This action is pertinent to the feminists of the day because Creon treats Antigone with absolutely no respect and acts as if she is ignorant. Likewise in the play A Dolls House written by Ibsen, Nora, the main character, takes out a loan in defiance of laws that denied women the right to borrow money or even the right to work outside of the home. Nora shows her true strengths when her husband is dying and she needs the money, but as the play progresses one can see more and more of her strengths as far as her willingness to work like men. Nora and Antigone show great strength and are active in the sense that they work hard to get what they want. Lastly, both Nora and Antigone appear to change through the plots.
This house becomes “haunted” (852) by the mother’s unspoken thoughts. Her thoughts are mostly about whether she really loved her son unconditionall... ... middle of paper ... .... Paul talks to his uncle and tells him that he does not want his mother to know that her demands are insatiable. All of these characteristics help the reader to develop a better understanding of Hester’s character. The story is a “brilliant study in the sustained use of symbolism to suggest with bold economy the death-dealing consequences of the substitution of money for love” (Kaplan 1973). Hester’s greed, selfishness, and dominance over others has brought an understanding of her rudeness and self-pity towards others including her son.
Jack tells her about his impressive lifestyle and his success and Lady Bracknell complains that he lives on the wrong side of the street. Then Jack tells her the sad story of how he was abandoned as a child and she tells him that he needs to find his parents if he wants to marry her daughter. With these ridiculous responses Wilde is trying to emphasize that the upper class believe that they are worthy of more than anyone else and are insensitive to the feelings of others. Later on, Lady Bracknell tells Algernon that he can not marry Cecily, Jack’s ward. This wealthy woman only decides to chan... ... middle of paper ... ...heir comments.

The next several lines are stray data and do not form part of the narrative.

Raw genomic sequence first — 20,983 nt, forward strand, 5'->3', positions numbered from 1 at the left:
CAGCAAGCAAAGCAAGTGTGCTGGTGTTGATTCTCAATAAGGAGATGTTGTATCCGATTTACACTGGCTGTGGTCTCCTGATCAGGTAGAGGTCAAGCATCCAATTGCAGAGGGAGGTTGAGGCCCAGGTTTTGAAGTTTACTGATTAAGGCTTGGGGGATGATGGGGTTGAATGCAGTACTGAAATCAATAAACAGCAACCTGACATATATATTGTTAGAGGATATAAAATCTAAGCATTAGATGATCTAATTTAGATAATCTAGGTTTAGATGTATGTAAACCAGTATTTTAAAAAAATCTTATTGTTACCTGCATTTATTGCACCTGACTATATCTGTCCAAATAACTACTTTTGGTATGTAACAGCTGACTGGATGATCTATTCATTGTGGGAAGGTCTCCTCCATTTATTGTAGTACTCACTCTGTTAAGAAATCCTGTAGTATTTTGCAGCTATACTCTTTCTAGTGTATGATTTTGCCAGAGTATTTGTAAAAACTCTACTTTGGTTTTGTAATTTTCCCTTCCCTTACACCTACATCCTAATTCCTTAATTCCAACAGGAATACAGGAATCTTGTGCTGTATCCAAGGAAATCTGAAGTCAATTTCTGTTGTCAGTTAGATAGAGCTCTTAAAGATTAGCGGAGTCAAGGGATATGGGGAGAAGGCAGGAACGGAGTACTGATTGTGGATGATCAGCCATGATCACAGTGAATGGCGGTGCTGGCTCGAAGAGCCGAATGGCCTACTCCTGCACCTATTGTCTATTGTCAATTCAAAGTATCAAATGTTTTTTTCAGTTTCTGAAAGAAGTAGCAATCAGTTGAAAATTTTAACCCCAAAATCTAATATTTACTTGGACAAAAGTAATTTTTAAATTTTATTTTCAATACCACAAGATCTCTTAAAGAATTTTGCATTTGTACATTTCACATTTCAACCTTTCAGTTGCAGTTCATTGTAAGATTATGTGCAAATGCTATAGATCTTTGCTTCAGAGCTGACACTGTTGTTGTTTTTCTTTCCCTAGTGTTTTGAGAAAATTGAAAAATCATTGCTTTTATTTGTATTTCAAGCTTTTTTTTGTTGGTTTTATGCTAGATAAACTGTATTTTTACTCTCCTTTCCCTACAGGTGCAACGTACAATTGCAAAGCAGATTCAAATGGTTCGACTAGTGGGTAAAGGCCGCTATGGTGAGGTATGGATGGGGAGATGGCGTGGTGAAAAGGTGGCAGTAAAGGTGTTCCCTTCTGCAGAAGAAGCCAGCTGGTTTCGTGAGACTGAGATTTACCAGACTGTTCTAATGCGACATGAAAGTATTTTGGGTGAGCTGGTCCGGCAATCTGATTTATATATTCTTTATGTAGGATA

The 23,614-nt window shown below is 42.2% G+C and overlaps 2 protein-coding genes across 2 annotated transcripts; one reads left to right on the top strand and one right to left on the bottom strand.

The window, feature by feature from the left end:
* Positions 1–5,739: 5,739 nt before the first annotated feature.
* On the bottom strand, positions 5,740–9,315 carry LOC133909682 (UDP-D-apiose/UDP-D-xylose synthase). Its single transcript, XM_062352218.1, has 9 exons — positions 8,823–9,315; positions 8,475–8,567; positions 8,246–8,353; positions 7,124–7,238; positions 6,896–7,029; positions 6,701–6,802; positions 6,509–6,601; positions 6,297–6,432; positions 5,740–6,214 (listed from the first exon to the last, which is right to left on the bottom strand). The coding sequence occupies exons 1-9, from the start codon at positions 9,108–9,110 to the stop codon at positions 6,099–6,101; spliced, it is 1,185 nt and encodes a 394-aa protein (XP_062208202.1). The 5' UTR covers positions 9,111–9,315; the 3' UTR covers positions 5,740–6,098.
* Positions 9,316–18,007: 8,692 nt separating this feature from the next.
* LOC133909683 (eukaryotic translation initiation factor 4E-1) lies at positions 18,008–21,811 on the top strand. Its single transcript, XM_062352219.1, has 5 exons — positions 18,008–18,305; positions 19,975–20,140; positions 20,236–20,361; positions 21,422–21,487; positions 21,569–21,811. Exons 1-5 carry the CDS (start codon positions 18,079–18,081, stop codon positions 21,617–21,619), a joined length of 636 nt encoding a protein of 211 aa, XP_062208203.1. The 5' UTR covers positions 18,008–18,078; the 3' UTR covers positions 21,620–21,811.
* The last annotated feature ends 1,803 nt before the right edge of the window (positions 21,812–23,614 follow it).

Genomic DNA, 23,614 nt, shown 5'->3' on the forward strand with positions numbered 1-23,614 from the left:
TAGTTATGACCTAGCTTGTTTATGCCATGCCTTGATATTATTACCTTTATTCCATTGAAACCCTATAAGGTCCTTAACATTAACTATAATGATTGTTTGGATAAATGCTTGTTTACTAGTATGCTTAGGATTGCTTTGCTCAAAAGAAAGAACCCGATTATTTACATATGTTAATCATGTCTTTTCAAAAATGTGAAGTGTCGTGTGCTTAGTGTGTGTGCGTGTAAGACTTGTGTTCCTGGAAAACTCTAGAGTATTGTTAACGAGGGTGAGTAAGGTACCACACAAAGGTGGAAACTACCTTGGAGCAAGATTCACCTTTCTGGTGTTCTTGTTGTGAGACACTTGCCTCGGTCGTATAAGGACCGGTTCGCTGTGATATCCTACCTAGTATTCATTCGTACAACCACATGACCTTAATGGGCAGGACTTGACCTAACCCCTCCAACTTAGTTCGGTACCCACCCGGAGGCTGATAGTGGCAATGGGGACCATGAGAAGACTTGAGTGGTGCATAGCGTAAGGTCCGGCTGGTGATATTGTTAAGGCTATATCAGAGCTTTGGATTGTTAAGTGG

When presented with the invitation to the party, she immediately rejects the request due to her fear of others judging her “middle class appearance”. But her loving husband offers her the hard earned money he had been saving up so she can treat herself to a brand new dress for the party. Her actions are centered around the happiness of herself, and have no good intentions towards her husband or ￼her marriage, resulting unfortunately by portraying her true colors of being greedy and unappreciative of the little money her family had. With her... ... middle of paper ... ...re the human behaviors of an unappreciative and broken lifestyle. Together the two look up the the high class and luxury lifestyle with beliefs that they deserve to be apart of it.
It seems as though she demands equality between men and women but also manipulates relationships to rid herself of her daughter. The short story reveals Mrs. Mooney’s character is justified throughout her actions in the plot. After a bad marriage with a drunk, Mrs. Mooney opens a boarding house to make a living. In this short story, her tenants refer to her as, “Madam.” The author implies that she is respected through that statement. Having given her daughter the opportunity to be around so many men, Mrs. Mooney watches in silent approval as Polly begins to see a shy middle aged business man.